As far as the team is concerned, his return is perhaps the biggest thing next to beating Georgia.  If he puts on 15-25 more pounds of muscle, he will be the front runner for the Doak Walker, and possibly the Big Stiff Arm.  An experienced senior tailback with a developing, but talented sophmore quarterback is undervalued, just like a blocking TE with good hands is.  With those I-backs we have behind Ameer, and Armstrong’s dual threat ability, we should be running the ball down the Big Ten’s throat, which will give our defense some time to breathe.  Let’s get some blowouts to get the reserves some experience and we’ll stay in the top 25.

Speaking on the subject of players going pro vs staying, most people who never played D-1 sports don’t realize that this thing called a “4-year athletic scholarship” is myth.  Athletic scholarships are only for one year.  Coaches have the ability to pull scholarships if they so chose.  That’s one of a bunch of reasons why players are swayed to go pro.  Plus, coaches have no loyalty to kids they didn’t recruit.  That’s why coaches like John Calipari, Brian Kelly and Bobby Petrino are looked at like clowns.  They can just pack up and bounce from a school with impunity, and the program has to pick up the pieces.  Players are forced to possibly learn a new system that they weren’t recruited to play in (i.e. Bill Callahan) and then the program suffers.  The NC-double A-holes know this, but they will make the students suffer before they’ll punish a coach.  As long as they get their revenue from the superconferences, its all gravy.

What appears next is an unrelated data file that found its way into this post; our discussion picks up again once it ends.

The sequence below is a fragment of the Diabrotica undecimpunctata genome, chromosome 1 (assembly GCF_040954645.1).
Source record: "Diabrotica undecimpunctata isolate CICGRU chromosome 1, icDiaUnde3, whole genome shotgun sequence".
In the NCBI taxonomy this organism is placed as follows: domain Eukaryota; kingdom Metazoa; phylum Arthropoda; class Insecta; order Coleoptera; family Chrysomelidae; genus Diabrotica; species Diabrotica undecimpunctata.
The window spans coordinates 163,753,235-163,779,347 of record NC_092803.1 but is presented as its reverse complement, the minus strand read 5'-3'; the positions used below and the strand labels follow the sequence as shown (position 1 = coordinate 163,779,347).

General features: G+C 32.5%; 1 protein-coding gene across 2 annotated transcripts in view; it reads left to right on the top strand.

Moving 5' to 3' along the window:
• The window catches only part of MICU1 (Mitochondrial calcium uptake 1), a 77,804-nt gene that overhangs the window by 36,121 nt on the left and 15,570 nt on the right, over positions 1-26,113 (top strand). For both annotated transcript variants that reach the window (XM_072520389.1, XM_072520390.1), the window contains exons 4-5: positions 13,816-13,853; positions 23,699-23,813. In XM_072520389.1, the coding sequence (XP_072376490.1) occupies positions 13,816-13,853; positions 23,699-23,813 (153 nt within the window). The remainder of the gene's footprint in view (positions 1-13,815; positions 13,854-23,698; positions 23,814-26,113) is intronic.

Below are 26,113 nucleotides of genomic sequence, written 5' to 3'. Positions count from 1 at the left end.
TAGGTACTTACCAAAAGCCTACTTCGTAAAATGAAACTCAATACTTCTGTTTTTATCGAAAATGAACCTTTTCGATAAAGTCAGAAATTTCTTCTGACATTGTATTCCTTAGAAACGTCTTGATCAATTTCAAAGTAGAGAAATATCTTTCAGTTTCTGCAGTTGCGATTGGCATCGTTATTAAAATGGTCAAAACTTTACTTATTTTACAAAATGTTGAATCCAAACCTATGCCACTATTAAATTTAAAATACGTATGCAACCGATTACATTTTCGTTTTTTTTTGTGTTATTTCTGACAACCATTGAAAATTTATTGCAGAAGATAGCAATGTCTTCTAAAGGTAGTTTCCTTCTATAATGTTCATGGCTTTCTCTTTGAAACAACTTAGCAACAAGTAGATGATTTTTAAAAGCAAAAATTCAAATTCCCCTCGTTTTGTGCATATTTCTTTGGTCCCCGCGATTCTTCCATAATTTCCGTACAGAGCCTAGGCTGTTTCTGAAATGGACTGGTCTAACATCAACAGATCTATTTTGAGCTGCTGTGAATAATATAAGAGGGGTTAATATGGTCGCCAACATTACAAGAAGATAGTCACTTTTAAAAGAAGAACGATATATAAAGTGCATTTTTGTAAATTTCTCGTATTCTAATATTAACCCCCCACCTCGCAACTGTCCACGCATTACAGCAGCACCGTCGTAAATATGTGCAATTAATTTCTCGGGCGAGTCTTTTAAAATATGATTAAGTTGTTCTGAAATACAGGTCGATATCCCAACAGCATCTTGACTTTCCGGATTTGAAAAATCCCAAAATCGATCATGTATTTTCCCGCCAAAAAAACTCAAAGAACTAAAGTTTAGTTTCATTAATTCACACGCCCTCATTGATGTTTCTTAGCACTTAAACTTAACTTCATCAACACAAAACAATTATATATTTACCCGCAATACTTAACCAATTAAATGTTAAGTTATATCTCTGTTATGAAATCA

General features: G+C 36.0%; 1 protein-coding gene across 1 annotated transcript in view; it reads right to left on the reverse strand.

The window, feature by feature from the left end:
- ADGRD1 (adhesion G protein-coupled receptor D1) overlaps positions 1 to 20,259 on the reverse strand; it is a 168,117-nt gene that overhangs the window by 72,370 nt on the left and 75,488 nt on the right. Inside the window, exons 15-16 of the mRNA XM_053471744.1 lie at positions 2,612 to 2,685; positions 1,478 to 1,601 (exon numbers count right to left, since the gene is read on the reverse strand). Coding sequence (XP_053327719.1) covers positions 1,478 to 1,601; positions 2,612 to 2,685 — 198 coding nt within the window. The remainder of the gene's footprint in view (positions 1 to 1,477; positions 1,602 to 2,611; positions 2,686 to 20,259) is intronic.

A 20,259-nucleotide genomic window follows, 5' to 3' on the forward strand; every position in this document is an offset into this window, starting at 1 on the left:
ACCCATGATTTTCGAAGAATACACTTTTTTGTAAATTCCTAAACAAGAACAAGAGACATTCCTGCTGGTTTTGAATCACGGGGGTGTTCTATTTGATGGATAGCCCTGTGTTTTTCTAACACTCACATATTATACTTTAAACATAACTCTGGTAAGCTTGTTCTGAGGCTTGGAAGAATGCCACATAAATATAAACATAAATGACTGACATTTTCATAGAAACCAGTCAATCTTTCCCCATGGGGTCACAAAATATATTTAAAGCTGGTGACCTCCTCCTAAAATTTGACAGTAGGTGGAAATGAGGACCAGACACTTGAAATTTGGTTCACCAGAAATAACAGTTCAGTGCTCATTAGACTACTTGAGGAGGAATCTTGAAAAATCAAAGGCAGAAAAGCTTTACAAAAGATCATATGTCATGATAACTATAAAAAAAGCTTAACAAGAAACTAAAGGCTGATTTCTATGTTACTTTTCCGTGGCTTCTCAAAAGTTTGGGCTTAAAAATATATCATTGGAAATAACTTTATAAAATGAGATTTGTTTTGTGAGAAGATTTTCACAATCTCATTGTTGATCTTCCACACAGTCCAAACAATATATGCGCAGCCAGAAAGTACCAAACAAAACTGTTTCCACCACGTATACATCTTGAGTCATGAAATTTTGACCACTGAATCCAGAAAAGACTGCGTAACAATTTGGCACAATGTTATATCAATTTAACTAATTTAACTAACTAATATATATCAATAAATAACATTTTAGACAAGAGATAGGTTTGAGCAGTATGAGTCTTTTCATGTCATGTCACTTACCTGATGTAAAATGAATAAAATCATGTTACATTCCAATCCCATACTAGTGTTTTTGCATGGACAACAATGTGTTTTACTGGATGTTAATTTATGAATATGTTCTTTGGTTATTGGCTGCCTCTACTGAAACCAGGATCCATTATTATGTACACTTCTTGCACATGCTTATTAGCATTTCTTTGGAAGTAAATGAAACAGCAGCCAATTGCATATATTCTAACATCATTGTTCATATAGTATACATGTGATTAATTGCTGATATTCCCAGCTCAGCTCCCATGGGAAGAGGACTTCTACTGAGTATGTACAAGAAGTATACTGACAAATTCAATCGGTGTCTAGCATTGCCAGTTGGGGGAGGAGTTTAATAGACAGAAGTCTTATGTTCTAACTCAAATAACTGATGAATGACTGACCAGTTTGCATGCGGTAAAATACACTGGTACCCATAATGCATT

Rob 10,

Good stuff.  And of course, there is the phenomenon of pushing many athletes through phoney and/or worthless ‘degrees’ just to get them on the playing field since some of them can’t do certain stuff like, well, READ:

http://www.cnn.com/2014/01/07/us/ncaa-athletes-reading-scores/